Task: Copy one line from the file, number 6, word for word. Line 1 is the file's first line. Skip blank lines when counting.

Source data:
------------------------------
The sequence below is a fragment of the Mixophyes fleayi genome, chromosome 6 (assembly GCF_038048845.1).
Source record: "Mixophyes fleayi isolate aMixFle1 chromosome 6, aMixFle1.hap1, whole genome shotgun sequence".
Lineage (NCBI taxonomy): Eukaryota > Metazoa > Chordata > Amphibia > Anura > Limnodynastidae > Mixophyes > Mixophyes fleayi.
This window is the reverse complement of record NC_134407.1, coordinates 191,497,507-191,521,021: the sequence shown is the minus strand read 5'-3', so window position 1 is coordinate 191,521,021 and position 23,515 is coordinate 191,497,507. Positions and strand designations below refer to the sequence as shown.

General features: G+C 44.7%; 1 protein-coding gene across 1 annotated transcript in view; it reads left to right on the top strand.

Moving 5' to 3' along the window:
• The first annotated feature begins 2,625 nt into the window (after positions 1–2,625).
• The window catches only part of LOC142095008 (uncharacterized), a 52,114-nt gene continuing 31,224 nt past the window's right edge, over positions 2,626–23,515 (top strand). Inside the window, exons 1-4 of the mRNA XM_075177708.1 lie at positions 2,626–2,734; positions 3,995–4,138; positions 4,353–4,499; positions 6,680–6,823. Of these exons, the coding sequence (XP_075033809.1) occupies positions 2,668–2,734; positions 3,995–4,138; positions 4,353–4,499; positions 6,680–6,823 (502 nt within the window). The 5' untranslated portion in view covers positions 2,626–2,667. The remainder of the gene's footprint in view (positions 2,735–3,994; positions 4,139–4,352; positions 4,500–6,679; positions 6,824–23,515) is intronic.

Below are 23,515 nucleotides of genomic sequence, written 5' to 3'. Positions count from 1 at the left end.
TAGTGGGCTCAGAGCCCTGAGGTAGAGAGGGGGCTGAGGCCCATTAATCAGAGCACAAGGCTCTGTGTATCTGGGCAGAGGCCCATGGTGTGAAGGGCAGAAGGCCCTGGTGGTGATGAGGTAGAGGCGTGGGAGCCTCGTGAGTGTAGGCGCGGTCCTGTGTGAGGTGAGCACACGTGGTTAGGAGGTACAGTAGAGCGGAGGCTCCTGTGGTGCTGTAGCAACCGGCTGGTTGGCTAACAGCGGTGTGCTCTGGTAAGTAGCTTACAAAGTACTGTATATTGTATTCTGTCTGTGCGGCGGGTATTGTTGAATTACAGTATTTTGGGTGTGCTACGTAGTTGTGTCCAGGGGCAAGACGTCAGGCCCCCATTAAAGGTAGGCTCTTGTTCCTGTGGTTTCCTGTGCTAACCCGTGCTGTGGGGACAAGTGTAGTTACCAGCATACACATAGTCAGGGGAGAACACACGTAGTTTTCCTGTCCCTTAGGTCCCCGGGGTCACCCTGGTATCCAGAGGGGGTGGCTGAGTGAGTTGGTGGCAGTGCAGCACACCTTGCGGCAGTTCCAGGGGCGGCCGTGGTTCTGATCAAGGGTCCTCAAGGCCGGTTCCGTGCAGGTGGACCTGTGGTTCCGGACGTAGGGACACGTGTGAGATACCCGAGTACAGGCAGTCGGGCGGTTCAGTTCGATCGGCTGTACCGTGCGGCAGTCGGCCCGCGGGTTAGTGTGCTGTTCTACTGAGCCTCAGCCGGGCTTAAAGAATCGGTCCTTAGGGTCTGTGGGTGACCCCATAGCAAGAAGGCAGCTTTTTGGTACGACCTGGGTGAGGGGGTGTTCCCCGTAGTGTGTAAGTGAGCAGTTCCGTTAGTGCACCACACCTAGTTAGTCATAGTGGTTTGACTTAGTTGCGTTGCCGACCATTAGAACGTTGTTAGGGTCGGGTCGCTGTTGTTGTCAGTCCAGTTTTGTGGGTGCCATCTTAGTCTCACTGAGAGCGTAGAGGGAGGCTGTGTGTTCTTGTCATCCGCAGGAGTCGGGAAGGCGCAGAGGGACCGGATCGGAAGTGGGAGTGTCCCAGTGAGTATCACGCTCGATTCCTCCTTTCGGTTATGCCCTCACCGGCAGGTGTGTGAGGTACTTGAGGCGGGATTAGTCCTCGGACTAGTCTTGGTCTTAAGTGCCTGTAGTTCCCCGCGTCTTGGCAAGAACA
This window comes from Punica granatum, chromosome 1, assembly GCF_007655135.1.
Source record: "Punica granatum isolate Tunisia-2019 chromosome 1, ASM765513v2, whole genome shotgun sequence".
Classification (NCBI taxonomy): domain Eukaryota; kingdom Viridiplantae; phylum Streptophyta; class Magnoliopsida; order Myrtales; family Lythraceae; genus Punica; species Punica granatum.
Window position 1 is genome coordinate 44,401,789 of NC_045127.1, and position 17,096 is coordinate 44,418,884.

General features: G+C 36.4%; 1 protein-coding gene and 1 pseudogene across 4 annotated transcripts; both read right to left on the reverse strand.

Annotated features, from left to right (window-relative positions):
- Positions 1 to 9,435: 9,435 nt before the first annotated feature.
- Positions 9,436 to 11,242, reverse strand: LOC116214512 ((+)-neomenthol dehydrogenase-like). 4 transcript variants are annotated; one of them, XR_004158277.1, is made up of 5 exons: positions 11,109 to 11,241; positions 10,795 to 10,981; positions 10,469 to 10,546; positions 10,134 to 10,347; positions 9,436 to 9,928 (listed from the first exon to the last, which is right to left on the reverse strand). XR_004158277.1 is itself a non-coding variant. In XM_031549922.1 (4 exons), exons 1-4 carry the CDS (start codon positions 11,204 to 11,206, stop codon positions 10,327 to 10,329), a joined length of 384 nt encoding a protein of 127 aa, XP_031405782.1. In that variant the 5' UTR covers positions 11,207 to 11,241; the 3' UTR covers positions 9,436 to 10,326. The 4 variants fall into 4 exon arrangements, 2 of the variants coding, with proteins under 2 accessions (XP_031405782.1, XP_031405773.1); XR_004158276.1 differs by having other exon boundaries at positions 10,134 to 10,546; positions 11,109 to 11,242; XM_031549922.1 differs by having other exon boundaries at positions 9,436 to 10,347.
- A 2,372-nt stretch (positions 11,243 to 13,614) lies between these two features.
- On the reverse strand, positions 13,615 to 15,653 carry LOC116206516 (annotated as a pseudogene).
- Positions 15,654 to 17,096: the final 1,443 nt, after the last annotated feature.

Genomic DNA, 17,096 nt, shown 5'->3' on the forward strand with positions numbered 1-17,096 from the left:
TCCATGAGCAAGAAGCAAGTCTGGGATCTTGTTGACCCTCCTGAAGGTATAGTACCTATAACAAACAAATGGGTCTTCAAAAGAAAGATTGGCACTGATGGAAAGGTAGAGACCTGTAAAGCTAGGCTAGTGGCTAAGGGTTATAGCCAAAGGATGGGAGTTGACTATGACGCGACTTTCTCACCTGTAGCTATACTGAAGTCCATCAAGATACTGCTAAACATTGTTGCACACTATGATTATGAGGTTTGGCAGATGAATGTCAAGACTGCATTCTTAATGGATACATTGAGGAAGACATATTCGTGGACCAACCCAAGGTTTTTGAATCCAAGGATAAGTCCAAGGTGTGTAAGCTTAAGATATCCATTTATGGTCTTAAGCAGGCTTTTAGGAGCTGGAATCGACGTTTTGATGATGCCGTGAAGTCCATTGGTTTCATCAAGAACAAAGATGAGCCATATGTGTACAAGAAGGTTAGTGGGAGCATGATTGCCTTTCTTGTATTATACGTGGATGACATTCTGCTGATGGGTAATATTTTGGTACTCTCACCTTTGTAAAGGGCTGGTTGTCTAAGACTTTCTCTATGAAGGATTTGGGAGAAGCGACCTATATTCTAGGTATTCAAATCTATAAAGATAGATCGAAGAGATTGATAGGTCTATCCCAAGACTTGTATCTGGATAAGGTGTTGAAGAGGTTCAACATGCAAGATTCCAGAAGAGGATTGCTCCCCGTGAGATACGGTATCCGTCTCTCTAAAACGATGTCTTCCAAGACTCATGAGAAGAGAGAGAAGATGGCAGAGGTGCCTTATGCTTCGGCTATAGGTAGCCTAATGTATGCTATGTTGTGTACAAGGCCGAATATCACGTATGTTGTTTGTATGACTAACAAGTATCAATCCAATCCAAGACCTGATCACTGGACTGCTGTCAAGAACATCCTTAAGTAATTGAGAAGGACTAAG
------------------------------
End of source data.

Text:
Moving 5' to 3' along the window: